A weekly round up of the local news, events, and cultural happenings we’re tracking.
The answer to Vancouver’s real estate crunch might just be the stackable modular house pictured left. The innovative 220 sq. ft. structure, called L41 (a play on “all for one”), was created by architect Michael Katz and designer Janet Corne. It was previously on view on the Concord Pacific site downtown and is now at 550 Great Northern Way. A typical laneway house of 500 sq. ft. seems capacious by comparison. (Globe and Mail)
Gentrification or neglect? A group of Commercial Drive residents hosted a block party in Grandview Park last weekend to express their opposition to aspects of park’s redesign. The $1.5-million project will take a year to complete and the park will be closed to the public during that time. According to Parks Board documents, another group called the Friends of Grandview Park led the redevelopment out of safety concerns for themselves and their kids. So, are The Drive’s sky-high real estate prices taking the proudly bohemian neighbourhood in a new direction? For so many years the neighbourhood lament was that West Side parks and amenities received preferential treatment. Where’s the line between infrastucture upgrades and gentrification? (Vancouver Courier)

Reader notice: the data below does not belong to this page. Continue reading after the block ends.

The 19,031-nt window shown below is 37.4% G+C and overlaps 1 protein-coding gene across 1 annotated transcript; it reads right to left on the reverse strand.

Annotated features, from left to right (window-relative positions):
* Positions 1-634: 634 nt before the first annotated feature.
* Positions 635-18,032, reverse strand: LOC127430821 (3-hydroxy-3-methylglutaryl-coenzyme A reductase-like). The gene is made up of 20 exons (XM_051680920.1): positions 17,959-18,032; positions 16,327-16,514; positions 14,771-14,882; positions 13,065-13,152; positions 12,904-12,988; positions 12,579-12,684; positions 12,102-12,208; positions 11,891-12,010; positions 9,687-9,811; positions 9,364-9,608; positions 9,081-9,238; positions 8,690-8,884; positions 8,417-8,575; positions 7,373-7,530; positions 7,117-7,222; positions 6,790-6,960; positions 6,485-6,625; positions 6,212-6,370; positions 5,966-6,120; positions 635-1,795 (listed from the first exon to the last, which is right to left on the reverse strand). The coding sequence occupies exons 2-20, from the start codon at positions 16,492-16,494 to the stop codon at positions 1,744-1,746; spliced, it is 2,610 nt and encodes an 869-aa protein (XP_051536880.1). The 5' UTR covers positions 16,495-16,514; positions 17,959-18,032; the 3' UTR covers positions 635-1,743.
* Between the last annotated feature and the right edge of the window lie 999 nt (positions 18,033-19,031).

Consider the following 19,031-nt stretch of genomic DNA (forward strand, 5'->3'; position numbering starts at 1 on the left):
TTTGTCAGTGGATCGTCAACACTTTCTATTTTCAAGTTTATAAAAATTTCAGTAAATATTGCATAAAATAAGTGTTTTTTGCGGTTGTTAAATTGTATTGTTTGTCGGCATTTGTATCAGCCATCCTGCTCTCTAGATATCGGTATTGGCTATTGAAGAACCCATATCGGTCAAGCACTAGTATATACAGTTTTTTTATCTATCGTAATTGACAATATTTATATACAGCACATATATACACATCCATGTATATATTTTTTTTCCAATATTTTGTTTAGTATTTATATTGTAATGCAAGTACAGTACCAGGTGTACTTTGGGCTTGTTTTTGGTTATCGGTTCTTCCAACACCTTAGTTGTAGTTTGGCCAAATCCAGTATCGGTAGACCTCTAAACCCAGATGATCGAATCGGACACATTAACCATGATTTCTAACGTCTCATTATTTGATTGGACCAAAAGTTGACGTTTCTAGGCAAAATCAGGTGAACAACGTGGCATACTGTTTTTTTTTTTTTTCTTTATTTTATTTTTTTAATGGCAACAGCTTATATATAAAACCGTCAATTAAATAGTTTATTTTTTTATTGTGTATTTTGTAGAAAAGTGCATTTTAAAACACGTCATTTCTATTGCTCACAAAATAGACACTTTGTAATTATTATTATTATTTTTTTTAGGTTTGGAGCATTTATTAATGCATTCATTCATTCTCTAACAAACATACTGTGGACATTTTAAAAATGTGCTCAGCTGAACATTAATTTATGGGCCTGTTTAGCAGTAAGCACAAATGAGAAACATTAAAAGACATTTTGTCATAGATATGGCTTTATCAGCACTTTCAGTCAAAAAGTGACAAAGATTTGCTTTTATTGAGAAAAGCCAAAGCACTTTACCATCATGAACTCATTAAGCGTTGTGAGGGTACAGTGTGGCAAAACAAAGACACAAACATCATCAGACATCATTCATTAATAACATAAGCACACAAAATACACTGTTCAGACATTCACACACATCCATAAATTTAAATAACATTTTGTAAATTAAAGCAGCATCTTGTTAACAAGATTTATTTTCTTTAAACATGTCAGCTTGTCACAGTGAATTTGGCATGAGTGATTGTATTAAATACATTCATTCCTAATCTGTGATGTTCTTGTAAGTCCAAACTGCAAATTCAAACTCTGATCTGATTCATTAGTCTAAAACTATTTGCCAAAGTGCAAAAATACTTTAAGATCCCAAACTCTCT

Too pretty to be smart? The Canadian Council on Learning released their 2010 Composite Learning Index scores this week and Vancouver… did not fare so well. Among other things, our high-school dropout rate is above the national average, while our “exposure to reading” and “availability of workplace training” is below it. Our composite score was lower than all other major Canadian cities, including Edmonton, Toronto, Ottawa, and Victoria—which topped the rankings with an overall score of 95% (!). We need to turn this ship around. An interactive map with all the scores is here.
How to learn the city’s history in a pinch. Love these “Year in Five Minutes” pieces from re:place magazine that are based on Chuck Davis’ popular History of Vancouver timeline. In the latest installment—1970—there’s a terrific archival picture of Fox & Fluevog Shoes’ old Gastown store. Wonder what happened to that awning? (re:place)
As I post this, we’re in the midst of A Night at MOV with Conor Holler, a live talk show presented by Vancouver is Awesome and hosted in our 200+ seat theatre. Did you attend? We’d love your feedback. Side note: Staff-led tours of Fox, Fluevog & Friends commence June 1 and will be on offer thrice-weekly throughout the exhibition. See our Audience Engagement calendar for up-to-date information. Happy weekend.
Image credit: Simon Scott for The Globe and Mail